Let’s be honest. Scientists, media commentators, and clergy are fooling themselves when they reassure you it’s a perfectly plausible view that “God used evolution” to create life. At the back of their mind, they must know they’re fooling themselves. Of course, one could develop a guided form of evolution that would be compatible with theism, but the mainstream evolutionary theory adopted by Darwinian biologists today specifically excludes that option.
The arch-Darwinists see this clearly. The other day a prominent atheist biologist, Larry Moran of the University of Toronto, went over to the website of a Darwin-apologetics group, the National Center for Science Education, to chastise an NCSE spokesperson for implying a compatibility between faith and evolution.
He asked, “Really? You think it’s scientific to believe that there’s something ‘behind’ evolution even though there’s no evidence to support, or even suggest, such a claim?” And again, incredulously, “Is it the official position of NCSE that science and religion are compatible?” As far I’m aware, he received no answer.
Because there is none. Obviously there can be nobody, no intelligent being, “behind” a randomly driven material process that bears no evidence or indication of guidance or purpose. To think otherwise requires a powerful will deceive to yourself.
A wide segment of the population is not deceived. That is why, as our colleague John West demonstrated with empirical rigor in the recent study “Darwin’s Corrosive Idea,” Darwinian theory has worked so effectively as a “universal acid” on traditional ideas about God and about man’s place in the cosmos. (Download it here.)
Compare just these two findings, reported in a survey we commissioned in 2016. On one hand:
Nearly 7 in 10 atheists and more than 4 in 10 agnostics say that for them personally, unguided chemical evolution and Darwin’s mutation/natural selection mechanism have made the existence of God “less likely.”
On the other:
By contrast, 6 in 10 theists and more than 2 in 10 agnostics say the existence in nature of “many things that are exquisitely designed and highly complex” has made the existence of God “more likely” for them personally.
On the question of Darwin versus design, a great deal hangs in the balance — ultimate questions about our lives, their value and meaningfulness. That’s why today, I am asking you to support the work of Discovery Institute.
Intelligent design is not a program of apologetics. ID is, instead, a no-holds-barred search for the truth about life’s origins. That’s why it’s so powerful, and so feared. However, the scientific results it returns are crucial to any convincing, objective account of man as a creature of God.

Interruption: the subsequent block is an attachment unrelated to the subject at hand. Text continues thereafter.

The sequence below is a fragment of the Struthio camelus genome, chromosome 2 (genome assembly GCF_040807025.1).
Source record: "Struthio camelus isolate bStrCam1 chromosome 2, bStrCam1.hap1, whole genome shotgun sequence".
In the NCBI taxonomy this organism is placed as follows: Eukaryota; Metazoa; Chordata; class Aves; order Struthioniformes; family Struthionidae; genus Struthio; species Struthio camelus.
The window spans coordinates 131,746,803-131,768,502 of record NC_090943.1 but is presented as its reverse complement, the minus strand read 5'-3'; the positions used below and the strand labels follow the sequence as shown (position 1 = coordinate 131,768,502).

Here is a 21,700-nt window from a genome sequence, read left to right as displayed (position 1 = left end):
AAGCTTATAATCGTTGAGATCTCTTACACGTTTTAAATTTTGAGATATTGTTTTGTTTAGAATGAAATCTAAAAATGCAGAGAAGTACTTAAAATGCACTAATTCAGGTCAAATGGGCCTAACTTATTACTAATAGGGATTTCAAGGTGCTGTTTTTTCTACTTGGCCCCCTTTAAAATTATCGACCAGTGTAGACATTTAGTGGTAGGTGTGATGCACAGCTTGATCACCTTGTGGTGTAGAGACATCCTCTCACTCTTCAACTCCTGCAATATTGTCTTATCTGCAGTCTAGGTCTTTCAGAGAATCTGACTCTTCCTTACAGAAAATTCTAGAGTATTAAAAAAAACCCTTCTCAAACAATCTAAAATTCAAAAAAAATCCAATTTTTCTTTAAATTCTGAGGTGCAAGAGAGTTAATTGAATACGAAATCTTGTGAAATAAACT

At Evolution News, where I’m privileged to serve as editor, our contributors don’t write much about theology (unlike, interestingly, some of our atheist interlocutors). Instead, our scientists and scholars — Stephen Meyer, Douglas Axe, Ann Gauger, Paul Nelson, Jonathan Wells, John West, along with other writers for this daily news source — stick to the science. Everyone understands, however, whether you’re an evolutionist or an intelligent design advocate, what follows from a dispiriting conclusion that life was not designed.
Please take a moment now to consider your year-end giving and hit the red button above. We deeply appreciate your gift of any amount. First of all, obviously, because you allow us to advance our work of publishing and research, to reach the world, an ever-expanding audience that needs to know the truth about science that is otherwise being withheld from them: that biology and cosmology support the case for intelligent design. That work does not happen for free.
But there’s another reason we need every token of your support — that is to keep us going in a world that is so hostile. Atheism, materialism, Darwinism — call it what you will — is a powerful force in our culture. It’s an angry god, and thanks to the media, “social” and otherwise, we feel its wrath daily. Often in very personal ways, the attacks rain down on Discovery Institute.
Your gift tells us that we have another friend out there, who supports our work, joins with it, and understands what’s at stake. Thank you, my friend!